United Oil and Gas (UOG) has said it wants to “drive forward” its North Sea prospects, including the 16million-barrel Crown discovery.
The firm aims to drill the Crown field in the next 12 months after being awarded it in the Oil and Gas Authority’s (OGA) 30th licensing round in May.
UOG, which said today that it had raised £3 million via an oversubscribed conditional placing, is aiming to find farm-in partners for the licence, with the company reporting plenty of interest.
Chief operating officer Jonathan Leather is hopeful of pressing forward.
He said: “When we get to this time next year we would want to have carried out the well planning and get wells drilled.
“There are people who are interested, and we can see that programme through to reduce uncertainty and we’ll look to do a farm out at the end of that.
“The licence was a real milestone for the company, there was competition for it. The work programme we put together was very well received so we’re really pleased with that.”
UOG also has an option to farm-into the southern North Sea Acle gas prospect with 24% if partners are found by the end of November deadline.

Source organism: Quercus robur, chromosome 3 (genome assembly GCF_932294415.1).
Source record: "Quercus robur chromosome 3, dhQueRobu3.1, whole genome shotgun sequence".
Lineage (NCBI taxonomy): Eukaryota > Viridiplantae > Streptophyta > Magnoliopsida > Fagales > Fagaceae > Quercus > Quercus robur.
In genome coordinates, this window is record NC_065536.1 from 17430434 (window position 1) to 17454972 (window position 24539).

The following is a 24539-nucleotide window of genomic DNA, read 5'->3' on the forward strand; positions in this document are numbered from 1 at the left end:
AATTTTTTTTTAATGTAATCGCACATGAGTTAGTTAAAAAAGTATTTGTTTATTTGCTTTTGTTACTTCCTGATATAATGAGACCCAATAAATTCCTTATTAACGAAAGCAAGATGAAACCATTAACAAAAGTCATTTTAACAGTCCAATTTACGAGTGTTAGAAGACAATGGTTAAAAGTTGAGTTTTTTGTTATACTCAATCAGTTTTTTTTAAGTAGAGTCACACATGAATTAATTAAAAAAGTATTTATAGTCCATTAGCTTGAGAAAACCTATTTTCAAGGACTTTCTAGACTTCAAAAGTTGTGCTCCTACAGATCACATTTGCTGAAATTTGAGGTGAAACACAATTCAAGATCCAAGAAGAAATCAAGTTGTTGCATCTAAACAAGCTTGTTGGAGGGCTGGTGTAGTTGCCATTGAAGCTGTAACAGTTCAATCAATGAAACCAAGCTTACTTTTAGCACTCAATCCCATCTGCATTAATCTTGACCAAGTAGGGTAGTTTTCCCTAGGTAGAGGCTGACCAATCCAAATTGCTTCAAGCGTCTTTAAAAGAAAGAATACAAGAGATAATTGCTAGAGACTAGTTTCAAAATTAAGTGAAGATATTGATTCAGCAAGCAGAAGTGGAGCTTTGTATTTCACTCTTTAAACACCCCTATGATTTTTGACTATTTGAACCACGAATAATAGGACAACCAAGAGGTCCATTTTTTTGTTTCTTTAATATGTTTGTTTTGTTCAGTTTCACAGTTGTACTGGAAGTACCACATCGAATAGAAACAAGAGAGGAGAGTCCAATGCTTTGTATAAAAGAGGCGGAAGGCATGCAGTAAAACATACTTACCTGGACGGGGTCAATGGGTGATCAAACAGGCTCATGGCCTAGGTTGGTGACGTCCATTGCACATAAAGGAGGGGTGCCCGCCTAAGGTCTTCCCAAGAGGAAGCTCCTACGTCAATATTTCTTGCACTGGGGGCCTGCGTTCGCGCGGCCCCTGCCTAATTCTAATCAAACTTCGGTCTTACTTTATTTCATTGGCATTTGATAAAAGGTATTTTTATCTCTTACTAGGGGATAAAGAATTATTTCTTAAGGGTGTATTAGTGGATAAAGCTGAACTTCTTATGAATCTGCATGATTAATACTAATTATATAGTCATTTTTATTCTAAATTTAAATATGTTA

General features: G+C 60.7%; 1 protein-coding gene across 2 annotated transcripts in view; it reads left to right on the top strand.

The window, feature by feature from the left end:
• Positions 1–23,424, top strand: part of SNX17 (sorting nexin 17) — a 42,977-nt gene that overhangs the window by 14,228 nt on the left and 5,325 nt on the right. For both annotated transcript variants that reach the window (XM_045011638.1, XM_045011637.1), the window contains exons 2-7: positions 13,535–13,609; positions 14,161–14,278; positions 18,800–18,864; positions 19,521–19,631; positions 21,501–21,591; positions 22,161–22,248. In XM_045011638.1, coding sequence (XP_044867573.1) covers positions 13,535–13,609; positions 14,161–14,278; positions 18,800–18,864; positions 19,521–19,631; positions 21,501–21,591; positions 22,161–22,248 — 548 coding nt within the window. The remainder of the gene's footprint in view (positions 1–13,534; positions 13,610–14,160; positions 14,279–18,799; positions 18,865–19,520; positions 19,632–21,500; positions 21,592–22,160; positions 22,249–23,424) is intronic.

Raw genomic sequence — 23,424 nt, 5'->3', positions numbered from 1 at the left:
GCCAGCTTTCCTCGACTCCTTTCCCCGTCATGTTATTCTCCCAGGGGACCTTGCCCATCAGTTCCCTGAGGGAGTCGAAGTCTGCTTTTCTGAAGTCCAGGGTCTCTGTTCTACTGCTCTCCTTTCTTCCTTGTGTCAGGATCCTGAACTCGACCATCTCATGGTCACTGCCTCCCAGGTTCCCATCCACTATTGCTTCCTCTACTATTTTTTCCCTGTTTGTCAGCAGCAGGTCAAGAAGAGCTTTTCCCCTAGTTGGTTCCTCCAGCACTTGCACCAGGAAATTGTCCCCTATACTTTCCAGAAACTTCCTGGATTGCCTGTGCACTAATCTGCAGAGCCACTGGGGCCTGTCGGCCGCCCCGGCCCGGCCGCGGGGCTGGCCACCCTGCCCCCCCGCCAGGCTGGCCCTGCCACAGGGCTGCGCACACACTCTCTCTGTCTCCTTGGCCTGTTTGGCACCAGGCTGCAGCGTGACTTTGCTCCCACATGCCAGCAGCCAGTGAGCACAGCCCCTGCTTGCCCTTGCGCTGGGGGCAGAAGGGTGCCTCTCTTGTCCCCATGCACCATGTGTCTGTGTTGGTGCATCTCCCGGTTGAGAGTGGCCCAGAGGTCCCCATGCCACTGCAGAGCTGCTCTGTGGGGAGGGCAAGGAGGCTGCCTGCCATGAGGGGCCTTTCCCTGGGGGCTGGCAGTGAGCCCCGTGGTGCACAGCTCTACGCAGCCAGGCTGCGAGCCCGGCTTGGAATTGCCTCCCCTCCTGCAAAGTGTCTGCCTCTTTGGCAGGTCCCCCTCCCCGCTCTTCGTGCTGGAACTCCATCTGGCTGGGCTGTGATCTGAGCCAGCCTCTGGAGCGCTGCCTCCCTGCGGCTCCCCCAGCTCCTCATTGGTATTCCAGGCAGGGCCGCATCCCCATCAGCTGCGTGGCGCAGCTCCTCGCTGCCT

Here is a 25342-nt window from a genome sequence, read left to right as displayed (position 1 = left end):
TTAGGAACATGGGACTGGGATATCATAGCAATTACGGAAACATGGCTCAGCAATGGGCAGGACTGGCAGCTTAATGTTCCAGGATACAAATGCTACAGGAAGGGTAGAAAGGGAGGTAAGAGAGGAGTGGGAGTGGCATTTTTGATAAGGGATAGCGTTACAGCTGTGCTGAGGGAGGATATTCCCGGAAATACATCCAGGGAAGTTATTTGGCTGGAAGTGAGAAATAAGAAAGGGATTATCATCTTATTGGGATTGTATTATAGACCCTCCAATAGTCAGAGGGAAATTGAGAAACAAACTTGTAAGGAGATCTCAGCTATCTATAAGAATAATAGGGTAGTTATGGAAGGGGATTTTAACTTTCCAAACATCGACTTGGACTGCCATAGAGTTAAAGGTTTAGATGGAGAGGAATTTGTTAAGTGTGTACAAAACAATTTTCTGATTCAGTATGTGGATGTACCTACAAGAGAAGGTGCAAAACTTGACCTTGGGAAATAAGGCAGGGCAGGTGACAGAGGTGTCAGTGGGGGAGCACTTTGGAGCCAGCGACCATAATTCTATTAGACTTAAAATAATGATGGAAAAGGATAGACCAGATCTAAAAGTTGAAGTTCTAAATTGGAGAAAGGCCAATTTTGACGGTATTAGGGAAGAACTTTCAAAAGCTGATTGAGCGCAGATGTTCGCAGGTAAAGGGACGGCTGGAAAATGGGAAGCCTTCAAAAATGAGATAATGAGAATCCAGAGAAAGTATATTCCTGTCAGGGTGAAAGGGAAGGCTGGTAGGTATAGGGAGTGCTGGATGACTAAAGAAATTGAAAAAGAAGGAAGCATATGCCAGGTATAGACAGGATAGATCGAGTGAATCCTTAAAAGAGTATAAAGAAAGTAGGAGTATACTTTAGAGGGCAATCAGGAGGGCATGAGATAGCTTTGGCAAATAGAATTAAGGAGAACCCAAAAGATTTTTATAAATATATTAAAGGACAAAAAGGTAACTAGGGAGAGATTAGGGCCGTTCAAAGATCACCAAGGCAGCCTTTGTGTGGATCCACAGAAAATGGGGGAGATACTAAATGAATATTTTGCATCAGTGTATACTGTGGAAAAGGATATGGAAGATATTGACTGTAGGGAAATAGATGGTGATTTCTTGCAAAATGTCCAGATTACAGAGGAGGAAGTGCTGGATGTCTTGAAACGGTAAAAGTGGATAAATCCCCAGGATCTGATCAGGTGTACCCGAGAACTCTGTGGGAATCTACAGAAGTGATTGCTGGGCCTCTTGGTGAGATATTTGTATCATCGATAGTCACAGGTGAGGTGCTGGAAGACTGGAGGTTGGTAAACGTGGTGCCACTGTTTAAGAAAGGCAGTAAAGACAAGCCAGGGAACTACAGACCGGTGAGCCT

Acle has 122billion cubic feet of gas recoverable – or 20million barrels of oil equivalent.
Mr Leather added there is “a good chance” partners will be found by the deadline, with drilling targeted for next year.
Discussing their North Sea assets, chief executive Brian Larkin added: “If you look at the licences we have, we are always interested in driving them forward
“We don’t want to be sitting on it, we want to be monetising the asset.”
Mr Larkin added that the use of data helped de-risk Crown and improve its commercial viability.
UOG has interests around the world, including onshore Italy and a 20% stake in Tullow Oil’s Walton-Morant licence off Jamaica with up to 200million barrels of oil equivalent.
However, the firm said it still sees the North Sea as a region with “exciting drilling potential”.
Mr Leather, chief operating officer, added: “The best place to find new oil is where it has already been found.
“We are interested in some things that are low risk but that’s not to say there’s not exciting exploration potential in the UKCS and we think about that that as well.
“Going into the 30th licensing round, there was mounds of data being made available which we could access, that makes a huge difference.
“When you look at these frontier areas in other parts of the world, the data is not available. The more people see that, the more life you can breathe into this mature basin.”